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With few words, Lupita Nyong'o's 'Quiet Place: Day One' performance speaks for itself

Lupita Nyong’o as as Samira in <em>A Quiet Place: Day One. </em>
Gareth Gatrell
Lupita Nyong’o as as Samira in A Quiet Place: Day One.

First, let’s insert the obligatory Hollywood is too reliant on prequels, sequels, and reboots spiel here, and get it out of the way. It’s absolutely and mightily true.

And yet. Every now and then – perhaps more often than a film critic might recognize, but certainly not enough to invalidate such an observation – a piece of intellectual property actually justifies its existence as something other than a shallow cash cow. Michael Sarnoski’s A Quiet Place: Day One, the prequel to the original A Quiet Place and its sequel, admirably makes its own case for returning us to the franchise’s clever doomsday scenario. Much of the gratitude for this should be aimed straight at its star, a characteristically magnetic Lupita Nyong’o.

The original film’s conceit allowed its director, co-writer, and star John Krasinski to play with sound (and the absence of it) while riffing on obvious forebears like Alien and Jurassic Park: In a post-apocalyptic world, an invasion of murderous aliens with ultrasonic hearing forces the human population into a near-total silent existence, or risk being eaten. Day One, as its title makes plain, looks back to the right-before times, just as the creatures disrupt the normal way of life in New York City.

For poet Samira (Nyong’o), the normal way of life is sickness as a cancer patient, and she’s deeply unhappy. But then the aliens crash down, and suddenly a debilitating illness is no longer her most pressing concern. As Sam navigates the ruined city, she must contend with not just aliens but an extremely anxious tagalong named Eric (Joseph Quinn). Unlike her, Eric is apparently reckoning with his own mortality for the first time ever as a young adult. He’s not handling it well at all.

So often in Hollywood movies where the stakes are astronomically high the screenplay will call upon a long-lost loved one to do much of the emotional heavy lifting. An endangered, deceased, or murdered child/wife/parent/pet has always and will forever make for the perfect, if paint-by-numbers, narrative device. The original A Quiet Place is no different; it begins with the youngest child of the Abbott family meeting a swift and grisly death by one of those murderous aliens.

Sarnoski, who previously directed the engrossing Nicolas Cage film Pig (the one where Cage hunts for the thieves who stole his truffle-hunting swine), plays around a bit with such contrivances here, though there’s an overreliance on Sam’s adorable black and white cat, Frodo, who is clearly designed to make animal lovers swoon and worry and melt with every terrifying twist and turn of their journey.

But making Day One’s protagonist an ordinary person who’s already wrestling with the possibility of their own premature demise proffers existential questions and ideas that rarely show up in Hollywood would-be blockbusters. From where does the will to live spring during a state of catastrophic emergency, when already facing death in another form? What feelings get prioritized (and are worth prioritizing) while in full-on survival mode?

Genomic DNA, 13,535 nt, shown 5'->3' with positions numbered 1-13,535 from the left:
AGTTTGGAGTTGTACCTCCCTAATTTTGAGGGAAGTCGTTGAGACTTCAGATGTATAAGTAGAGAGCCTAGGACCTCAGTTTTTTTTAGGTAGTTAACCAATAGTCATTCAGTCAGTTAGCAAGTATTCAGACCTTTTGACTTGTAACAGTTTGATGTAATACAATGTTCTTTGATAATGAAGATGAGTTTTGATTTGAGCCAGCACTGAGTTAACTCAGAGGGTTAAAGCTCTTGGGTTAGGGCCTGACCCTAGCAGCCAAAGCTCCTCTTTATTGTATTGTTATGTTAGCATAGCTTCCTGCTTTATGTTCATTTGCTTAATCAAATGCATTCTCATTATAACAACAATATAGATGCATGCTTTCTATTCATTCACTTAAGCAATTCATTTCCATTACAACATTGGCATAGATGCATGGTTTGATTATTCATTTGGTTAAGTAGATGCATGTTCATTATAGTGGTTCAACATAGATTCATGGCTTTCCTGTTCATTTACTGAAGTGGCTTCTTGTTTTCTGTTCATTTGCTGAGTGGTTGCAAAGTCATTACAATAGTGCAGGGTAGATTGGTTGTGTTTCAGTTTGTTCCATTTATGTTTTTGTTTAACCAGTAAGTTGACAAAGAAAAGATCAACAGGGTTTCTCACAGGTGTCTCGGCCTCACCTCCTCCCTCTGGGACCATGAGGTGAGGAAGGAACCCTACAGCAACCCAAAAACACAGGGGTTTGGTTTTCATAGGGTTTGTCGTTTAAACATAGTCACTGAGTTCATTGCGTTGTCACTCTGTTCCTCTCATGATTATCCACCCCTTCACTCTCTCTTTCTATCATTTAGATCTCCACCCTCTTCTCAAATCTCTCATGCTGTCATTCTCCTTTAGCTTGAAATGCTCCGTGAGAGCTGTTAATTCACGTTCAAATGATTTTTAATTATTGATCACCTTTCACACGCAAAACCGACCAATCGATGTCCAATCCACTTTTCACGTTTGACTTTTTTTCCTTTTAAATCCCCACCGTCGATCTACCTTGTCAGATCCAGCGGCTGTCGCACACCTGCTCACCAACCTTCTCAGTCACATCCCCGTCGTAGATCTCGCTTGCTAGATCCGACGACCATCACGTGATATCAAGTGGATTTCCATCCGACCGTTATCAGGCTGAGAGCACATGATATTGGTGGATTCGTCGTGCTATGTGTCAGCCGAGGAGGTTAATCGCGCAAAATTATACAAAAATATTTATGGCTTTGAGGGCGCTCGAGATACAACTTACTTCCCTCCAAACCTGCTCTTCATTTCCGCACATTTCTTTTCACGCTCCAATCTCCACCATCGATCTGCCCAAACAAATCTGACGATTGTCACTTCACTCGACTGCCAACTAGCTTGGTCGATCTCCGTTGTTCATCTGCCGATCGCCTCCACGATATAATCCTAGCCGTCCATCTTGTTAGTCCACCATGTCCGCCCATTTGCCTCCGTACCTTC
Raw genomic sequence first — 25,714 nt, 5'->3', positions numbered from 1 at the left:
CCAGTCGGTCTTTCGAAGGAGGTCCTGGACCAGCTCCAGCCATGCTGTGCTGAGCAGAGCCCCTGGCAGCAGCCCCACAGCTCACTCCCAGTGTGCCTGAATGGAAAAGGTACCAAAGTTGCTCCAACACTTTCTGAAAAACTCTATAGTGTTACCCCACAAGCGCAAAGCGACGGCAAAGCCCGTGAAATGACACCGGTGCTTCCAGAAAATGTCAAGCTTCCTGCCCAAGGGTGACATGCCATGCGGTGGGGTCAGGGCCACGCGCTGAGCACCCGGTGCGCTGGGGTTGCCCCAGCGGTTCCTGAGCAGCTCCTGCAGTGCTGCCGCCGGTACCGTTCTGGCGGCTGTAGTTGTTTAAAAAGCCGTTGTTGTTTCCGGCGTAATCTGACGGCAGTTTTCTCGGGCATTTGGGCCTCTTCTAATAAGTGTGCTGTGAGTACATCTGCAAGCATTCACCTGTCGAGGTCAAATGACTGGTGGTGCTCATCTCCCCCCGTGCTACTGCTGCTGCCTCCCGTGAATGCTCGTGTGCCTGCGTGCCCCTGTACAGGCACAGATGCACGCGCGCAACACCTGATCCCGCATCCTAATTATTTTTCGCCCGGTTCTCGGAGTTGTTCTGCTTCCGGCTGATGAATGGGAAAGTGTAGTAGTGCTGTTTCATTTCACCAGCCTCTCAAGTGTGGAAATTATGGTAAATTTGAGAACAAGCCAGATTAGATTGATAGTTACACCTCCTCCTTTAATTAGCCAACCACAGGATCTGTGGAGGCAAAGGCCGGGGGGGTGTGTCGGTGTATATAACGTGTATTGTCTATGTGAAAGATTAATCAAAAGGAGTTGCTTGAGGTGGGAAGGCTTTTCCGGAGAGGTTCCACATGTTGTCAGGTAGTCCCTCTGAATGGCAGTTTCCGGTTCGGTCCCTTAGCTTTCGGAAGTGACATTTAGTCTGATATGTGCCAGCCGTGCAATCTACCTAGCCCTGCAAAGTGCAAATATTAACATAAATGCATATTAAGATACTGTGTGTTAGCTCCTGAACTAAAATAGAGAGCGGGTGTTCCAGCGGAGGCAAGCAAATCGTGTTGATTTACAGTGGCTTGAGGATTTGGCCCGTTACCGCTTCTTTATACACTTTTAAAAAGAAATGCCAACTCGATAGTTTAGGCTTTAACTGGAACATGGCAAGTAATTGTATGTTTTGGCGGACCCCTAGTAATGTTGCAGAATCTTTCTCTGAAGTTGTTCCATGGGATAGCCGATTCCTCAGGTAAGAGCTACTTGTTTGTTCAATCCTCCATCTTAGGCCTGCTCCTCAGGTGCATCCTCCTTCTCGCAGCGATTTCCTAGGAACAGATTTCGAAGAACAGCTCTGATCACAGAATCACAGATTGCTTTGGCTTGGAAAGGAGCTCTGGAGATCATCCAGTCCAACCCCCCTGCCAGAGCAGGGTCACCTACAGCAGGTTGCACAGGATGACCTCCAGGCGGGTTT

The Day One screenplay just about scratches the surface of such questions, but Nyong’o highlights and triple-underlines them in her performance. In a movie that requires little dialogue, the actress is one of very few who has what it takes – namely, a richly expressionistic face and intentional way of speaking – to carry this kind of role and bring gravitas to an action-laced spectacle co-produced by none other than Michael Bay.

Lupita Nyong'o in the 2019 zombie comedy <em>Little Monsters</em>.
Simon Cardwell / Neon
Lupita Nyong'o in the 2019 zombie comedy Little Monsters.

Since her Oscar-winning feature debut in 12 Years a Slave she’s proven masterful at playing characters who must keep it together on the outside while falling apart inside. This is especially true of her previous roles within the horror genre: the zombie comedy Little Monsters, as a bubbly kindergarten teacher who tries to keep her students calm and distracted on a field trip while fighting off flesh-eaters, and, of course, Us, a dual-pronged performance that benefits from repeat viewings to fully appreciate the disturbance, fear, and rage that simmers beneath Adelaide/Red. (It’s also not that far-fetched to consider 12 Years to be a horror in its own way, but that’s its own academic thesis for someone else to argue.)

Sam, too, is disturbed, fearful, and enraged – by her life’s circumstances and by the world around her. Nyong’o embraces these prickly qualities, but allows warmth to creep in, too, particularly as her bond with Eric solidifies.

Quite simply: Nyong’o elevates the franchise. Think too hard about some of the machinations of Day One, and they won’t quite hold; the same was certainly true of A Quiet Place. But funnily enough, this subsequent prequel resonates more deeply and thoughtfully than its predecessor – and far more than the third installment of a franchise has any right to.

Copyright 2024 NPR

Aisha Harris is a host of Pop Culture Happy Hour.
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